Prostate Health - Top Symptoms of BPH

Benign prostatic hyperplasia, or BPH, is an enlargement of the prostate gland. BPH is extremely common and most men will experience an enlarged prostate at some point in their life. Typically, this occurs after age 50 but can start as early as 30. BPH occurs when prostate cells grow in number, resulting in an enlarged prostate gland that can cause symptoms of urinary obstruction. Although the exact cause of benign prostatic hyperplasia is unknown, researchers believe it may be due to the fluctuations in sex hormones, especially testosterone, that occur normally with age. BPH does not increase your risk of prostate cancer, but it can lead to many uncomfortable symptoms and even bladder or kidney damage if left untreated.

Common symptoms of BPH include:

·      a sudden urge to urinate

·      difficulty beginning urination

·      a weak urine stream

·      dribbling after urination

·      waking more often at night to urinate

·      incontinence

The most important risk factors for developing BPH are age, diabetes, obesity, Asian heritage, heart disease, and family history. Benign prostatic hypertrophy can be diagnosed by reviewing your medical history, family history, discussing symptoms, and performing a physical exam.

Tests used to determine a diagnosis of BPH may include:

·       Rectal exam to determine the size, texture, and shape of prostate.

·       Transrectal ultrasound to rule out prostate cancer

·       Urine tests to rule out an infected prostate (prostatitis)

·       Prostate-specific antigen test (PSA)

Once BPH has been diagnosed, there are multiple treatment options to consider. Men who don’t experience symptoms of BPH don’t necessarily require treatment. Medications such as finasteride to lower hormone levels or blood pressure medicines known as alpha-1-reductase inhibitors may help improve urine flow, but often have unwanted side-effects. For severe cases surgery may even be considered. Many lifestyle changes, however, have been shown to be beneficial in the treatment of BPH, and in mild cases may be all that is required. Examples of these include:

  • Urinating as soon as you get the urge

  • Avoiding alcohol and caffeine

  • Avoiding all liquids within two hours of bedtime

  • Eliminating the use of drugs (both prescription and over the counter) which can aggravate symptoms of urinary obstruction

  • Double void by trying to urinate again a few minutes after urinating the first time, to drain the bladder as much as possible during bathroom visits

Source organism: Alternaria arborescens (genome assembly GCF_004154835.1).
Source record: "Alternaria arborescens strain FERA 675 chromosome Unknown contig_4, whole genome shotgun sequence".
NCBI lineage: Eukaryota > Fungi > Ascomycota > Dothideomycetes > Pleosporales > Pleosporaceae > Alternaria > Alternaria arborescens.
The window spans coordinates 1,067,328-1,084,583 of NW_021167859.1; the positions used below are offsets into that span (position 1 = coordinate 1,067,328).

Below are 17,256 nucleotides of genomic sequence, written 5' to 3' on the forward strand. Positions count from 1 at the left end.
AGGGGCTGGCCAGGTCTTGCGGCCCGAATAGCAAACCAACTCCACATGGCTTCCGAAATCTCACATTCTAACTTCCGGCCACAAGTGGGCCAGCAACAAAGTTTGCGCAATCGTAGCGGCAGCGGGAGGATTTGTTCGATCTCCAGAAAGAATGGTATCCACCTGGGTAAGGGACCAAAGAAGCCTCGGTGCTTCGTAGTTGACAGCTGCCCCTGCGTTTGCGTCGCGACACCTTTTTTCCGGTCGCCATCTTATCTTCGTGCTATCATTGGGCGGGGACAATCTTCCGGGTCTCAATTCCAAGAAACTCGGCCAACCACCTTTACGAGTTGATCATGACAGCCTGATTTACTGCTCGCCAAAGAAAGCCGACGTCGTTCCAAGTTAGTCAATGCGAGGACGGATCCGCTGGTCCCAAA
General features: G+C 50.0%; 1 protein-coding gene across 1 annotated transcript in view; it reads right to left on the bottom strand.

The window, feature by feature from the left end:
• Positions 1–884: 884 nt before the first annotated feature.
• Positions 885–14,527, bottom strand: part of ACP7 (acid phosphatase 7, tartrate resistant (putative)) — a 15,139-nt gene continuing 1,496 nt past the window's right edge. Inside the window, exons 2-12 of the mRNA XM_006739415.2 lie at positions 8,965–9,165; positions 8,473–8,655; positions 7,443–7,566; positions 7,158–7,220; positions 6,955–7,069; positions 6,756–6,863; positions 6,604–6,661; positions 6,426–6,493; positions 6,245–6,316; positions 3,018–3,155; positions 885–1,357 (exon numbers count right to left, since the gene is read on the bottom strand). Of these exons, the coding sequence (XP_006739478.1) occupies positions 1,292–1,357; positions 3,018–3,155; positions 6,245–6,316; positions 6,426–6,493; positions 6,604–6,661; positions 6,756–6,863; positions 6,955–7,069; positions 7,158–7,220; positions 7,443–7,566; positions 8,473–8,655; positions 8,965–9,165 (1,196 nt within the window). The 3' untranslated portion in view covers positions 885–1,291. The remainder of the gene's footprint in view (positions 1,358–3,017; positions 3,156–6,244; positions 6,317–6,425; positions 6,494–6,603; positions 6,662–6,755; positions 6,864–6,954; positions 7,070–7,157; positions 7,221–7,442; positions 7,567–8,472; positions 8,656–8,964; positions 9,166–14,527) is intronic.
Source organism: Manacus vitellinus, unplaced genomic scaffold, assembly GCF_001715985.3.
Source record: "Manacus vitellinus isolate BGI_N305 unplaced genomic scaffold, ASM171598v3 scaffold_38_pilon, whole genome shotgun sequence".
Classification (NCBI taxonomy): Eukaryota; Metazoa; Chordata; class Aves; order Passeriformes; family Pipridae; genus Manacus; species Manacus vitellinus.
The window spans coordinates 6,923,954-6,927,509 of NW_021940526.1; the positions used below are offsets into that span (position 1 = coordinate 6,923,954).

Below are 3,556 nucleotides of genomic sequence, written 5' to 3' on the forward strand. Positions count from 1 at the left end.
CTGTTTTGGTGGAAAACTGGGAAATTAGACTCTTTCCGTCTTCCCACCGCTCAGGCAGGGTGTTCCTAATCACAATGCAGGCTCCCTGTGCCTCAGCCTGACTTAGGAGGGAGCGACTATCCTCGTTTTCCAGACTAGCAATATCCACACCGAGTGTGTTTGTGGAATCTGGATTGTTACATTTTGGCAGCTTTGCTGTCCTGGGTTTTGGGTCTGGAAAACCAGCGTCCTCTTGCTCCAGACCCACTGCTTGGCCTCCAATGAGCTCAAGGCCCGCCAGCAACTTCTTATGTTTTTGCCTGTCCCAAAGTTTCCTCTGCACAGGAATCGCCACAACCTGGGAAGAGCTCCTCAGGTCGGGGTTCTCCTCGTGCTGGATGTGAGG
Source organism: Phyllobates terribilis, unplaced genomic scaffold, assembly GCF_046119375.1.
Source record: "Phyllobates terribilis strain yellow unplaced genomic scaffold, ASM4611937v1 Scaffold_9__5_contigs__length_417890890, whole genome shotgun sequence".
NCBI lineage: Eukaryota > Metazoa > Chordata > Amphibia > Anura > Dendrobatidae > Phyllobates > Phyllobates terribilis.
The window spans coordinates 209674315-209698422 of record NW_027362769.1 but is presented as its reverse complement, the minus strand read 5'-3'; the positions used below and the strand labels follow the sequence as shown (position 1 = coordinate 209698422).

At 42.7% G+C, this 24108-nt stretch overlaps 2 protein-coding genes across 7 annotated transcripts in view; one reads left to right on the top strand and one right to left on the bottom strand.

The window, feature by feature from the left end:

• Stay hydrated by drinking at least 2 liters of water daily

  • Try to reduce or avoid stress to reduce the urge for urination

  • Exercising regularly and often

In the ongoing Harvard-based Health Professionals Follow-up Study, men who were more physically active were less likely to suffer from BPH. Even low- to moderate-intensity physical activity, such as walking regularly at a moderate pace, had positive benefits. 

In addition to the lifestyle measures above, there are several nutritional changes and supplements to help improve the symptoms of benign prostatic hyperplasia. It should be noted that at least eight weeks of supplement therapy is required before you see improvement of symptoms. Below are some of the recommendations:

  • Eat healthier monounsaturated and omega-3 fats and avoid saturated and trans fats.

  • Although controversial for other conditions, Soy has been shown to improve prostate health.

  • Clinical evidence indicates that saw palmetto can help shrink the size of the prostate, and it may help promote healthy prostate function. A typical dose is 160 mg of an extract twice a day.

Other herbs and nutrients that may be beneficial include Pygeum (Pyguem africanum), stinging nettle root (Urtica dioica), Zi-Shen Pill (ZSP), Cernilton, Orbignya speciosa (babassu), Lycopene, pumpkin seed extract, zinc, selenium, and green tea.

If you are experiencing any of the symptoms of BPH listed above, it is important to have a comprehensive evaluation to determine the cause. In addition, men with prostate cancer might not experience any symptoms at all before their diagnosis, so prevention and regular check-ups are important as well. Our providers will help you stay ahead of the game or will work with you to determine the underlying cause of your urinary symptoms and can provide an individualized plan that is right for you.